As a member of the IIC and an active participant in the Security Working Group, we are very pleased to see that the IIC has emphasized the importance of security for IISs. The IIC points out that because IISs are connected and distributed, they continue to evolve over time and consequently offer an “attack surface that is significantly larger than isolated industrial control systems”. The IIC Reference Architecture calls for integrated security policies for physical plant, hardware, software and communication as core to system design. It is also important to note that the IIC recognizes that attacks can come from a variety of sources, whether it be employees or other insiders, casual hackers or terrorists.

The specific security issues addressed by the IIC report include:

  • End-to-end security: requires building in security by design rather than the often-tried and often-failed paradigm of bringing it in as an afterthought.
  • Securing legacy systems: most IISs incorporate legacy systems that offer limited or no security protocols and are not modifiable. Security of the overall system requires securing the endpoints of these legacy systems.
  • Security for architectural patterns: every architecture pattern has its own specific security requirements and challenges and must be addressed individually.
  • Endpoint security: many IISs need to embed security capabilities and policy enforcement directly in end-point devices. The embedded security measures should include mitigating controls, countermeasures and/or remediation actions defined by security policies to minimize the risk of being compromised and the impact when being compromised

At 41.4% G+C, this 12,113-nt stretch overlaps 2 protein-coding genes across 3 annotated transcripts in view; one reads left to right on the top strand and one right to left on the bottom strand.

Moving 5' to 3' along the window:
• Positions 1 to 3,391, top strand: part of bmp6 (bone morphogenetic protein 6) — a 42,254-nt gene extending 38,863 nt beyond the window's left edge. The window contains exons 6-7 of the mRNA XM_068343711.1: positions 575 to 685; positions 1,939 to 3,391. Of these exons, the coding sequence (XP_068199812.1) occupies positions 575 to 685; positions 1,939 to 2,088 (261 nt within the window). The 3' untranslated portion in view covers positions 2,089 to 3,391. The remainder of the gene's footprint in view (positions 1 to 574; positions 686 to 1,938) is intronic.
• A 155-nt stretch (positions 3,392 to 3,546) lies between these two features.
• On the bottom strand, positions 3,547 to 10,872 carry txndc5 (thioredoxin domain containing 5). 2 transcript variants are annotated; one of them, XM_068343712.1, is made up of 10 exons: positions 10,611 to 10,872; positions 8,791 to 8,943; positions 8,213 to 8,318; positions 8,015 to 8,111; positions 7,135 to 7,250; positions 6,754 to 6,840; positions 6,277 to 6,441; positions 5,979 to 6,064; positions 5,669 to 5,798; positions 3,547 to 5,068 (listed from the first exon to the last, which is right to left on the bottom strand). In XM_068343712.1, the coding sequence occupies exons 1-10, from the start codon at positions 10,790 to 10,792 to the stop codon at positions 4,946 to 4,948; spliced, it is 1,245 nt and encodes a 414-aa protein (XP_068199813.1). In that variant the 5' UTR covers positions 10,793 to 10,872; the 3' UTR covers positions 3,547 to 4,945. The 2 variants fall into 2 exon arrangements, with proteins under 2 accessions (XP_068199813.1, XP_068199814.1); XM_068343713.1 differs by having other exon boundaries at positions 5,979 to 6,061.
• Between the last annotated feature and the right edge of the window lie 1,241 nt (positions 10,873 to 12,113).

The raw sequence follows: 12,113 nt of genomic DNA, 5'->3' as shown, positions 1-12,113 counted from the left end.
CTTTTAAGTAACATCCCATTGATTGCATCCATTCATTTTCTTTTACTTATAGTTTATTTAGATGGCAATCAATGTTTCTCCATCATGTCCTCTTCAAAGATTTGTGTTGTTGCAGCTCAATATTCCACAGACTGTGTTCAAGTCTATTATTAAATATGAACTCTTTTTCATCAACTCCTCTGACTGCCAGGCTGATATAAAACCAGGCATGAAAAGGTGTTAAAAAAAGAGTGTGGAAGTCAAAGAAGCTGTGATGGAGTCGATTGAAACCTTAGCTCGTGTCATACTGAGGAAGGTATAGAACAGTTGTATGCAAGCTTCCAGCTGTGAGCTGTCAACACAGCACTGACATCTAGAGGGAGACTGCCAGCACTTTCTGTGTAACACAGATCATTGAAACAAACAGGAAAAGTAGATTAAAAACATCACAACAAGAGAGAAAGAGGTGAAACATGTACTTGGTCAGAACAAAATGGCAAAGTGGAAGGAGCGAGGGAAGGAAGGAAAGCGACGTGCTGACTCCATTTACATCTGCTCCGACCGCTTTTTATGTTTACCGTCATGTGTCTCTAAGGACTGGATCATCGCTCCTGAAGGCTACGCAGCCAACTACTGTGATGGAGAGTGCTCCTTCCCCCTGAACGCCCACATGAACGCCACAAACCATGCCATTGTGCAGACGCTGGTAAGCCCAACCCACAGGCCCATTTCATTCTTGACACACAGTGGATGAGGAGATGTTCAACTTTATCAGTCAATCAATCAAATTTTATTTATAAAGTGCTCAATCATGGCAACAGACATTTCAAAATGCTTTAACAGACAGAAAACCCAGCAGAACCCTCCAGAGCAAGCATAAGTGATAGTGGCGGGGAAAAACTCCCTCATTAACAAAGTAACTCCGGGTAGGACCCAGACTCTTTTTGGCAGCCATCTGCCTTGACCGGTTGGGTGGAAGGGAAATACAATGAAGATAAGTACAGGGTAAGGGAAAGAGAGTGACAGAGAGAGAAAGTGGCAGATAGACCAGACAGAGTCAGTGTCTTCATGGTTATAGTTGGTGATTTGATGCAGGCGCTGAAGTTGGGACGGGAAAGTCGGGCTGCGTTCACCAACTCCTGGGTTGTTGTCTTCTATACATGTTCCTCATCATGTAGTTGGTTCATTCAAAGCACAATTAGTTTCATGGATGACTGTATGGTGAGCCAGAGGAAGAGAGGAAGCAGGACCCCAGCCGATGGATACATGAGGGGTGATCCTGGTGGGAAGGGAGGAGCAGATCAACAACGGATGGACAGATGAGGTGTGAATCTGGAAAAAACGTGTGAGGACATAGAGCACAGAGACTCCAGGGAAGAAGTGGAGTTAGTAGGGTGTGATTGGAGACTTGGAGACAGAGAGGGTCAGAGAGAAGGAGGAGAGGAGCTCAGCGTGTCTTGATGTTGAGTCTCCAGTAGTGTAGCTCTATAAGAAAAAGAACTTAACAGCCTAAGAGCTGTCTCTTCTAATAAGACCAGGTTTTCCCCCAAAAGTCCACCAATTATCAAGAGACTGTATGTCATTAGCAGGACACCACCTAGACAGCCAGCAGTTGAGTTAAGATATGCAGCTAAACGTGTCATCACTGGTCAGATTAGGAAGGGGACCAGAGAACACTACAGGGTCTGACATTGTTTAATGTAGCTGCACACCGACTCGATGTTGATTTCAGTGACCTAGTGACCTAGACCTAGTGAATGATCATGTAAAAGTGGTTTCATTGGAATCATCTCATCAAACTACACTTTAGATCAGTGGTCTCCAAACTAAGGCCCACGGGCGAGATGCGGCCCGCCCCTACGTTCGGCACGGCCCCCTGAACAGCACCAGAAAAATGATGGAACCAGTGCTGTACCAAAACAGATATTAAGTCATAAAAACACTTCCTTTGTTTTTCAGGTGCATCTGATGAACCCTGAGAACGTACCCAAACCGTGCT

• Information exchange security: communication and data exchanges within an IIS must be protected for authenticity, confidentiality, integrity and non-repudiation.

Over the years, Wibu-Systems, in conjunction with several technology partners, has accumulated a wealth of knowledge in embedded system protection and is collaborating closely with the IIC Security Working Group to map out a security strategy for IISs. There are many technologies we can bring to the table, such as encryption, protection against software piracy and reverse engineering, tamper-proofing and integrity protection, authenticity and authentication, as well as license lifecycle management, feature on demand activation, and other embedded software monetization strategies.

Many of these security technologies and techniques were discussed in a recent Webinar, Embedded Security and the Internet of Things – Challenges, Trends, and Solutions. I invite you to view the recorded e-cast and contact us if you have questions or would like more information.

Topics: cybersecurity

Monetizing IoT Devices

Posted by Terry Gaul on Jul 31, 2015 7:59:31 AM

Aside from the widespread attention and hype surrounding the prolific growth expectations of the Internet of WP-integrityprotection-cov_Things (IoT), industry focus has been on potential (IoT) device vulnerabilities and cybersecurity. The recent well publicized cyberattack demonstration on an automobile adds more fuel to the fire. However, industry analyst firm Gartner adds another interesting topic to the IoT discussion. They point out that with software at the core of embedded systems, manufacturers of IoT devices will soon be consumed with understanding the importance of software monetization.